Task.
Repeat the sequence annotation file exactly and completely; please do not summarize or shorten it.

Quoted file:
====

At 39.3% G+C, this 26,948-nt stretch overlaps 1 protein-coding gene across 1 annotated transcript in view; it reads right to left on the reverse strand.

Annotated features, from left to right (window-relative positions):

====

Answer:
At 39.3% G+C, this 26,948-nt stretch overlaps 1 protein-coding gene across 1 annotated transcript in view; it reads right to left on the reverse strand.

Annotated features, from left to right (window-relative positions):